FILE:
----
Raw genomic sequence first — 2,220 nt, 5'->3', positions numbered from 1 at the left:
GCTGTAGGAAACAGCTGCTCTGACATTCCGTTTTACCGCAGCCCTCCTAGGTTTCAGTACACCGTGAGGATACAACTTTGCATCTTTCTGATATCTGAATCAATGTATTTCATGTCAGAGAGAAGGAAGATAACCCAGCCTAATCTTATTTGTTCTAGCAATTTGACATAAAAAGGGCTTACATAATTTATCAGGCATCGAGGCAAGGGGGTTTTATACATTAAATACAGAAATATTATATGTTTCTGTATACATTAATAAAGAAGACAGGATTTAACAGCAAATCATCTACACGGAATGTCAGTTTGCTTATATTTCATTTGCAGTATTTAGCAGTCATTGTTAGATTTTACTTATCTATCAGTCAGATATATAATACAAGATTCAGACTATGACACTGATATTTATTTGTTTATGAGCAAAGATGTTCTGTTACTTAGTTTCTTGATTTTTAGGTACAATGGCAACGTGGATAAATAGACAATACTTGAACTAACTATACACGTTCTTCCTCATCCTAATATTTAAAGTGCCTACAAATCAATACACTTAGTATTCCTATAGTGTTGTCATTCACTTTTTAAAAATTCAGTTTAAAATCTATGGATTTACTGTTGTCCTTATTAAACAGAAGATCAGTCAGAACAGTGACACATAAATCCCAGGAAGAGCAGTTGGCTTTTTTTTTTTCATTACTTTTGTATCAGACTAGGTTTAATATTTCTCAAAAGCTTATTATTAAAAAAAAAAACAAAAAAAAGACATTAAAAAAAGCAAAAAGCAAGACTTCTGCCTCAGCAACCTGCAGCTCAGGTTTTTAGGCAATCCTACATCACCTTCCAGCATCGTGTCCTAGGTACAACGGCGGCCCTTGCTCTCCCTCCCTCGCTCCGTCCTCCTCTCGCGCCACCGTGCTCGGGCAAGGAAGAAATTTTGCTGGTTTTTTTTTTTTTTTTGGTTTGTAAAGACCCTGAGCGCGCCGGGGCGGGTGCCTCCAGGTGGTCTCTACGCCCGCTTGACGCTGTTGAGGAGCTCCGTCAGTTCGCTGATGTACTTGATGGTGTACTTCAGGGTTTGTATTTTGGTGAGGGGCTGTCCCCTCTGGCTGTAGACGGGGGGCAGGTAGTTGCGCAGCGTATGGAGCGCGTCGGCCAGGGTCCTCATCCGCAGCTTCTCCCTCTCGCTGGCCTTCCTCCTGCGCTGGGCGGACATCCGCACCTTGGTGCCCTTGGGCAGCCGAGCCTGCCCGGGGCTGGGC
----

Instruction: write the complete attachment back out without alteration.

Raw genomic sequence first — 2,220 nt, 5'->3', positions numbered from 1 at the left:
GCTGTAGGAAACAGCTGCTCTGACATTCCGTTTTACCGCAGCCCTCCTAGGTTTCAGTACACCGTGAGGATACAACTTTGCATCTTTCTGATATCTGAATCAATGTATTTCATGTCAGAGAGAAGGAAGATAACCCAGCCTAATCTTATTTGTTCTAGCAATTTGACATAAAAAGGGCTTACATAATTTATCAGGCATCGAGGCAAGGGGGTTTTATACATTAAATACAGAAATATTATATGTTTCTGTATACATTAATAAAGAAGACAGGATTTAACAGCAAATCATCTACACGGAATGTCAGTTTGCTTATATTTCATTTGCAGTATTTAGCAGTCATTGTTAGATTTTACTTATCTATCAGTCAGATATATAATACAAGATTCAGACTATGACACTGATATTTATTTGTTTATGAGCAAAGATGTTCTGTTACTTAGTTTCTTGATTTTTAGGTACAATGGCAACGTGGATAAATAGACAATACTTGAACTAACTATACACGTTCTTCCTCATCCTAATATTTAAAGTGCCTACAAATCAATACACTTAGTATTCCTATAGTGTTGTCATTCACTTTTTAAAAATTCAGTTTAAAATCTATGGATTTACTGTTGTCCTTATTAAACAGAAGATCAGTCAGAACAGTGACACATAAATCCCAGGAAGAGCAGTTGGCTTTTTTTTTTTCATTACTTTTGTATCAGACTAGGTTTAATATTTCTCAAAAGCTTATTATTAAAAAAAAAAACAAAAAAAAGACATTAAAAAAAGCAAAAAGCAAGACTTCTGCCTCAGCAACCTGCAGCTCAGGTTTTTAGGCAATCCTACATCACCTTCCAGCATCGTGTCCTAGGTACAACGGCGGCCCTTGCTCTCCCTCCCTCGCTCCGTCCTCCTCTCGCGCCACCGTGCTCGGGCAAGGAAGAAATTTTGCTGGTTTTTTTTTTTTTTTTGGTTTGTAAAGACCCTGAGCGCGCCGGGGCGGGTGCCTCCAGGTGGTCTCTACGCCCGCTTGACGCTGTTGAGGAGCTCCGTCAGTTCGCTGATGTACTTGATGGTGTACTTCAGGGTTTGTATTTTGGTGAGGGGCTGTCCCCTCTGGCTGTAGACGGGGGGCAGGTAGTTGCGCAGCGTATGGAGCGCGTCGGCCAGGGTCCTCATCCGCAGCTTCTCCCTCTCGCTGGCCTTCCTCCTGCGCTGGGCGGACATCCGCACCTTGGTGCCCTTGGGCAGCCGAGCCTGCCCGGGGCTGGGC